Wednesday, October 29, 2014

Pumpkin is My Favorite Orange

This is the season of pumpkin, if you listen to advertisers. Everything is pumpkin. Go to a coffee shoppe and you can enjoy pumpkin muffins and coffee cake, and even pumpkin spice hot chocolate or coffee.

The other day I heard someone lament that there was no "pumpkin" in the pumpkin spice coffee from a popular national chain. Um, yeah, I'm huge fan of pumpkin, but, ew, not in my coffee. Further, they aren't advertising "pumpkin coffee." It's pumpkin spice, which means it's flavored to taste like our favorite pumpkin dish - pumpkin pie.

I told my daughter I could make her a pumpkin spice to go in her coffee at home - a little cinnamon, some ginger and a dash of nutmeg. If I'm feeling bold, I might sprinkle some cloves for a bit more kick.

It's not false advertising on their part, and the real criticism is not so much an absence of pumpkin, but rather the exorbitant calorie count when one includes all of the sugar, cream and whipped topping that accompanies that dessert in a cup pretending to be coffee.

I love pumpkin, but I'm not as enthusiastic about all of the pumpkin spice flavored things out there. Don't get me wrong. My favorite pie is pumpkin, especially if it's cold and has whipped cream on top. Yum!

But there are so many other ways to enjoy pumpkin, and I really love most of them as much as I like the pie ... and depending on the weather, maybe even more.

One of my favorite ways to enjoy pumpkin is in soup. I've recently discovered the spice, curry, and my favorite pumpkin soup would be curry pumpkin soup.

I also love pumpkin bread, especially canned. My daughters love it. The bread stays moist and fresh in the jars, and it travels well. It's become one of our favorite fall "fast foods" for those days when we're running from one class to another with errands in between.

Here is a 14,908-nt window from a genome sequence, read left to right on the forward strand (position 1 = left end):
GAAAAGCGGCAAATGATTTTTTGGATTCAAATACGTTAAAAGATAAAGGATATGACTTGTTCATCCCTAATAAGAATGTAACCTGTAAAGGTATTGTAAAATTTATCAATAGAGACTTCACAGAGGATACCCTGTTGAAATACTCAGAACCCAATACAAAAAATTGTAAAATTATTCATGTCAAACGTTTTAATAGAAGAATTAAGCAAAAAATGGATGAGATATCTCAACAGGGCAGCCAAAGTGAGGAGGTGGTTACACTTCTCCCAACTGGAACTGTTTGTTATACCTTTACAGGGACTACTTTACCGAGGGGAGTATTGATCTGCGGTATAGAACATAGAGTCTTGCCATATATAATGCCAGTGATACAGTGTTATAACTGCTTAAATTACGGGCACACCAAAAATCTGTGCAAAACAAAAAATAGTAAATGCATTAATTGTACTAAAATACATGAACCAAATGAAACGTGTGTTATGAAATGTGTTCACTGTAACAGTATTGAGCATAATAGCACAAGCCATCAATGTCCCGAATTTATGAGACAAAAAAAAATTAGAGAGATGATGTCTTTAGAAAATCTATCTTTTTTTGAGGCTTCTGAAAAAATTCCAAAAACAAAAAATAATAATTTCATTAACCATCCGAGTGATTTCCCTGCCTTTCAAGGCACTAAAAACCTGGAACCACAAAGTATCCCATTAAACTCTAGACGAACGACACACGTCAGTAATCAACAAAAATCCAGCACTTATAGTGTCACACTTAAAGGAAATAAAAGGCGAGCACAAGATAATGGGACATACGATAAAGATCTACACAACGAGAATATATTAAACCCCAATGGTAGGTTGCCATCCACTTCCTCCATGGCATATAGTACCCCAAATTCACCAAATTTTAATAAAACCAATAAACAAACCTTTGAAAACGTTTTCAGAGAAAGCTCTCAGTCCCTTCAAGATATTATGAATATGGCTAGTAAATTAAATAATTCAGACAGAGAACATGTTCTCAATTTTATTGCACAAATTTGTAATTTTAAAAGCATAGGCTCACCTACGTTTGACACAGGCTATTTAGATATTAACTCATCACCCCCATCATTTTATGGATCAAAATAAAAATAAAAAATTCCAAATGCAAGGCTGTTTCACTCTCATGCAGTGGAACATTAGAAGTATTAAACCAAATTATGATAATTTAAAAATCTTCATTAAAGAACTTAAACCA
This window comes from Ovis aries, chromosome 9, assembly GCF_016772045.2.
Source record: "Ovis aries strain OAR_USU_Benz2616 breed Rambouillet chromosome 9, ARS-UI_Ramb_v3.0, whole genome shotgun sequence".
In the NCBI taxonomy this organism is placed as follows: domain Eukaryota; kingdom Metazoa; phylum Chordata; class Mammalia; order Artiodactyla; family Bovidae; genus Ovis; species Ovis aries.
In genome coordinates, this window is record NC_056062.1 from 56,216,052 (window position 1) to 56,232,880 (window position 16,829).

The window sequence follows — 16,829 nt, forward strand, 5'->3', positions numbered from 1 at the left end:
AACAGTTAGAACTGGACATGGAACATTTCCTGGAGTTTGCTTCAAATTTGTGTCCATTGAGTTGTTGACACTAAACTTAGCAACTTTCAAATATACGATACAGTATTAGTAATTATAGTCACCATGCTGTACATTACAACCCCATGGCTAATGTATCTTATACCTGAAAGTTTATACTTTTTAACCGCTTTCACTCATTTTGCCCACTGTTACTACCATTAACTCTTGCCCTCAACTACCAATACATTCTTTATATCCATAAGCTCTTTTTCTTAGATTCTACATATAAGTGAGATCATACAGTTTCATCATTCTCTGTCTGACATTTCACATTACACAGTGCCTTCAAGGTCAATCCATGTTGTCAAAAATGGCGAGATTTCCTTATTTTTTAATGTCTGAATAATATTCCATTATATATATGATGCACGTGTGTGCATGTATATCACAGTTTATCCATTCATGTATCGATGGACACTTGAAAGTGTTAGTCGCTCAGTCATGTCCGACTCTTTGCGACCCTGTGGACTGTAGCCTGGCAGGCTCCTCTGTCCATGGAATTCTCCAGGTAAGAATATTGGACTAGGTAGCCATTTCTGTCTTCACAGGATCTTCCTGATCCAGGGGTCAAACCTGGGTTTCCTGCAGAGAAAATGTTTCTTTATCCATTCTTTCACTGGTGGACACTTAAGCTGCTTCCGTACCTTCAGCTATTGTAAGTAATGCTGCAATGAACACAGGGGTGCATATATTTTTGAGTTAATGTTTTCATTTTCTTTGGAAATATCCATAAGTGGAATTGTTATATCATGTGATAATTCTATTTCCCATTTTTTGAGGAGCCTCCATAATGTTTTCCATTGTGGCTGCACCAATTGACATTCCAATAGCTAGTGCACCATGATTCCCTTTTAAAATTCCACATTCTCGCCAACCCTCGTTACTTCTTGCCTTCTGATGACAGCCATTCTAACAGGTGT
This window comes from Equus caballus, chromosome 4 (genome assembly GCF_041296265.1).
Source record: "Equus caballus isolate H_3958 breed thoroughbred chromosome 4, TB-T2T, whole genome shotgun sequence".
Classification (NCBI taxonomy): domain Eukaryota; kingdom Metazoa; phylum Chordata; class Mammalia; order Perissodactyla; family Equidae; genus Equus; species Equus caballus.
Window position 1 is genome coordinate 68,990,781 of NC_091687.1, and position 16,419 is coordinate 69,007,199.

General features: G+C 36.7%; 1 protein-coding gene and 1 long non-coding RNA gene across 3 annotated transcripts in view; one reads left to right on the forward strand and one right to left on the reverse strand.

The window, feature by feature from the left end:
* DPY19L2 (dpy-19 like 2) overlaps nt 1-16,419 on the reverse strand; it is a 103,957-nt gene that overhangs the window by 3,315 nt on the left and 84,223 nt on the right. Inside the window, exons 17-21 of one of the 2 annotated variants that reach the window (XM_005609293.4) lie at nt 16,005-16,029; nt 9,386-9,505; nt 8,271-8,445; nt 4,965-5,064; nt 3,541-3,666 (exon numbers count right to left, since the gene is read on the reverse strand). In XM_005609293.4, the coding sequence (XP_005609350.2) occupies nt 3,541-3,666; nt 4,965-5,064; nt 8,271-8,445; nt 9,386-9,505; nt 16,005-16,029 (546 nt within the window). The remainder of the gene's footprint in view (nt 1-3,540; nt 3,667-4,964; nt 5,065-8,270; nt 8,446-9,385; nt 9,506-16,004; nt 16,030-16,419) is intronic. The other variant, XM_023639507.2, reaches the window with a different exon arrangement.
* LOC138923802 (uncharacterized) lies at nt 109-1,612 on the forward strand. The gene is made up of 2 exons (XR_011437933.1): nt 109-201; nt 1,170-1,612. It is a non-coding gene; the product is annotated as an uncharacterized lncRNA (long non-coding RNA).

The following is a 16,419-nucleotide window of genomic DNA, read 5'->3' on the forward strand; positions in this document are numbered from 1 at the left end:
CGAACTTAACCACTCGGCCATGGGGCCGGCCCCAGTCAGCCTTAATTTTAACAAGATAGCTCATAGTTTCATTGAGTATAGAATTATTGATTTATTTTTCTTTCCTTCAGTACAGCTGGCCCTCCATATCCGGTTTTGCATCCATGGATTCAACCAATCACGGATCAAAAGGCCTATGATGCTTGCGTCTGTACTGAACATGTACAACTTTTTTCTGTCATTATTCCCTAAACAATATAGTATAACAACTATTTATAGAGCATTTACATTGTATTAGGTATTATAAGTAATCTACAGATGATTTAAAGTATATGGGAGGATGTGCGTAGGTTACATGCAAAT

I also like the cooked pumpkin, lightly mashed, drizzled with maple syrup and butter. Oh, my. It's a great side dish to spicy roast.

There are many ways we enjoy the pumpkin pulp, but we also value the seeds. Some of them, we'll save to plant next year, but most of them end up in the oven, roasted and eaten by the handful ... or tossed as a garnish on our pumpkin soup.

It's pumpkin season. What are you doing with this amazing fruit?

Easy Roasted Pumpkin Seeds

Seeds from one pumpkin or squash (for us Hubbard squash and pumpkin are interchangeable in most recipes)
Olive oil
Salt to taste*

1. Clean seeds of all stringy pulp.
2. Allow seeds to dry, not completely, but just so that they aren't sopping wet. You can use a towel to hasten this step, spread thinly on a screen for a bit, or even put them in the oven on a very low temperature for a few minutes.
3. Toss seeds with olive oil and salt.
4. Spread in single layer on a cookie sheet.
5. Roast at 350° for ten to fifteen minutes or until the seeds are golden brown.
6. Enjoy!

*Other seasonings can be added for a sweet or spicy flavor. Our favorite is just salted and roasted, but occasionally, we'll add a dash of cayenne for a fun zing.

1 comment:

  1. I actually do like pumpkin IN my coffee. :-)

    I've started making my own spiced pumpkin coffee creamer. Roughly, it's made like this:

    - 16 oz cream or milk
    - 1 cup (give or take) of pumpkin puree
    - a glug of maple syrup
    - five-count swirl of molasses
    - to taste: cinnamon, ginger, nutmeg, and allspice

    I throw this all in a glass jar and shake the bajeebees out of it. It does give a little texture to the coffee, but since I use a peculator, it's barely noticeable thanks to the coffee grounds. ;-)